Sapolu worries that the lessons from the old world will be lost on future generations. On the night he signed with Hawaii in 1979, his father told him to scratch his back, then take out the trash. Even when he won those rings in San Francisco, his mom told him, “When you walk into this house, you’re my son,” and when an elder entered the room, the Super Bowl winner gave up his seat. To see Tua not just handle the spotlight but also thrive there, Sapolu says, “It just gives me a lot of hope that maybe what I’m fearful of is still a ways away.”
The first time Lane Kiffin traveled to Hawaii for Alabama, he heard all the Tua tales. How, at age 13, the Saint Louis High coaches threw him into a live practice and he snapped off a 70-yard bomb. How in his sophomore season, he didn’t start the opener but still tossed five TDs, three in the second quarter alone. And how, in the state-title game as a senior, Tua launched a pass that mirrored his magical throw in the national championship.
The stories sounded apocryphal to Kiffin, who also heard whispers that Tua was better than any of the numerous college quarterbacks produced by Saint Louis. That list featured Mariota, who won the Heisman Trophy in 2014, noting in his acceptance speech that he hoped young Polynesian athletes would follow in his footsteps. Tua plastered a Mariota poster on the wall in his family’s living room.
As Kiffin watched Tua throw—not to his normal receivers but in drills at a passing camp—he started to understand. “It was like watching a Jugs machine,” Kiffin says. “He put the ball in the exact same spot 50 times in a row.” In an email to Saban & Co. he wrote, “This kid is Steve Young.”
“At that age, Tua was ahead of Steve in terms of reading defenses and accuracy,” says Sapolu, who played with Young in San Francisco. “That throw in the title game? Steve didn’t have that throw the first two years he started for us.”
Saban scoured tape back in Alabama, trying to verify the breathless reports that had landed on his oak desk. He saw in Tua that elusive quality he refers to as “athletic intuition”—a combination of instincts and feel that he believes quarterbacks can hone but not learn from scratch. “Sometimes that gets underrated a little bit,” he says, while comparing Tua to Drew Brees and Joe Montana in that regard.
Not to Saban, who called the family two years ago to offer Tua a scholarship on a rainy afternoon in Hawaii. Diane had to pull the car over, while fighting back tears. Father and son had long rooted for USC, but Galu knew in that moment what school Tua would attend. He also knew who else would be moving over 4,000 miles to Tuscaloosa: the entire Tagovailoa clan. Galu liked the number of churches in the area and the lower cost of living, along with the training resources at Alabama, the elite teammates and the coach who reminded him of himself. Tua had zero choice in where he went to college, but accepted his parents’ decision without complaint. “We’re so grateful that he’s obedient,” his mother says.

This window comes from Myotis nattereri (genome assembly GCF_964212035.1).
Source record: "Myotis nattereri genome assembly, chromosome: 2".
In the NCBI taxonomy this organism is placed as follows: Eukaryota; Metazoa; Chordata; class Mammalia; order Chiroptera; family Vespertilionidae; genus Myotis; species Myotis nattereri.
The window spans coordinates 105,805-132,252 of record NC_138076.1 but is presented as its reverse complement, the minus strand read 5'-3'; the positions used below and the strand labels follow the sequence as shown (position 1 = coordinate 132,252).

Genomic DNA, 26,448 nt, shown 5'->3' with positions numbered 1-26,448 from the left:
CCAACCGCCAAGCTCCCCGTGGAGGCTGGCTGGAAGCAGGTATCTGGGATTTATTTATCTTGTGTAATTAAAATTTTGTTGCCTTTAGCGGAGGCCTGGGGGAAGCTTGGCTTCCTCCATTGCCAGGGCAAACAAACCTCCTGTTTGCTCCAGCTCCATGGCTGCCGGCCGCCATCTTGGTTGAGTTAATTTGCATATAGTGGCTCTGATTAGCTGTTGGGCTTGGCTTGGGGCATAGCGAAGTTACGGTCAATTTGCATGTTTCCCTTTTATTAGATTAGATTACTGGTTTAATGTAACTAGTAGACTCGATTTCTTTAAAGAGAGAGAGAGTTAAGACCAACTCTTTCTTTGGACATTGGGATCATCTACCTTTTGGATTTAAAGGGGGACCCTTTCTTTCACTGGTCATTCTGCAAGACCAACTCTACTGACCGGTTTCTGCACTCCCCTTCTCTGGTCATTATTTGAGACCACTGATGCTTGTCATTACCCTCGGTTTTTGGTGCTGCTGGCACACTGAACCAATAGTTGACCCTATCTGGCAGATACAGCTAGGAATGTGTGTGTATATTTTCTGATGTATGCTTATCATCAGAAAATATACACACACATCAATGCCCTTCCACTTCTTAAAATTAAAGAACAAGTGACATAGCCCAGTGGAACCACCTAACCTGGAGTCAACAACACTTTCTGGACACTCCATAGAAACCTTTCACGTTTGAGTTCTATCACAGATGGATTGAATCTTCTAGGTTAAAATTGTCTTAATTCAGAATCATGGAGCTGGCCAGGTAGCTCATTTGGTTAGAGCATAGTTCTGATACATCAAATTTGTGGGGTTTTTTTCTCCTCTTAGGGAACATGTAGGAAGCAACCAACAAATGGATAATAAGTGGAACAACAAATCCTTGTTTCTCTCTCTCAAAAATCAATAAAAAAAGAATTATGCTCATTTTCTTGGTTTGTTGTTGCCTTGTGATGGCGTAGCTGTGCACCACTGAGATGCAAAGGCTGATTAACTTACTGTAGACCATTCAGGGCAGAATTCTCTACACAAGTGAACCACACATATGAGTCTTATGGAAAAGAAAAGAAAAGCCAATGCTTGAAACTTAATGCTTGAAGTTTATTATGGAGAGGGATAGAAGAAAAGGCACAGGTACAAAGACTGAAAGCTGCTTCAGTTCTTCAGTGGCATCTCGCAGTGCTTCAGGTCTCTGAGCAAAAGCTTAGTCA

Before moving, the Tagovailoas ate one final dinner with Diane’s extended family. One brother begged her not to go, told her she could leave her other kids with his family, which ranks among the greatest honors a Samoan can bestow. Diane explained that Tua needed them, that too many athletes left the islands and failed and returned home. They couldn’t afford to send Taulia back-and-forth to the mainland for recruiting exposure. “A total leap of faith,” she says.
Tua missed his extended family, the food back home and the beach. Sometimes people forget he’s only 20, still the boy who begged his grandmother to visit him in Alabama. Tua still drives home to do laundry and snack on Samoan comfort food (Portuguese sausage, brisket, taro, pork hash—“all the unhealthy things,” Galu says). He jams with his family in their living room or the Alabama players’ lounge, singing hymns, playing the ukulele or strumming one of his guitars. (Tua even played tuba as a child.) “When he comes home we see the kid in him,” Galu says. “Sometimes, he just lays down with my wife.” You’re still my baby, she tells him.
This familial cocoon keeps Tua from changing as the world around him shifts dramatically—autograph requests from classmates, text messages from NFL Pro Bowlers like Russell Wilson and a thoroughbred named after his title-winning throw, complete with down and distance: Tuaandtwentysix. Of the idea that this might limit him and his horizons outside football, he says the move instead keeps him “rooted in who I am.”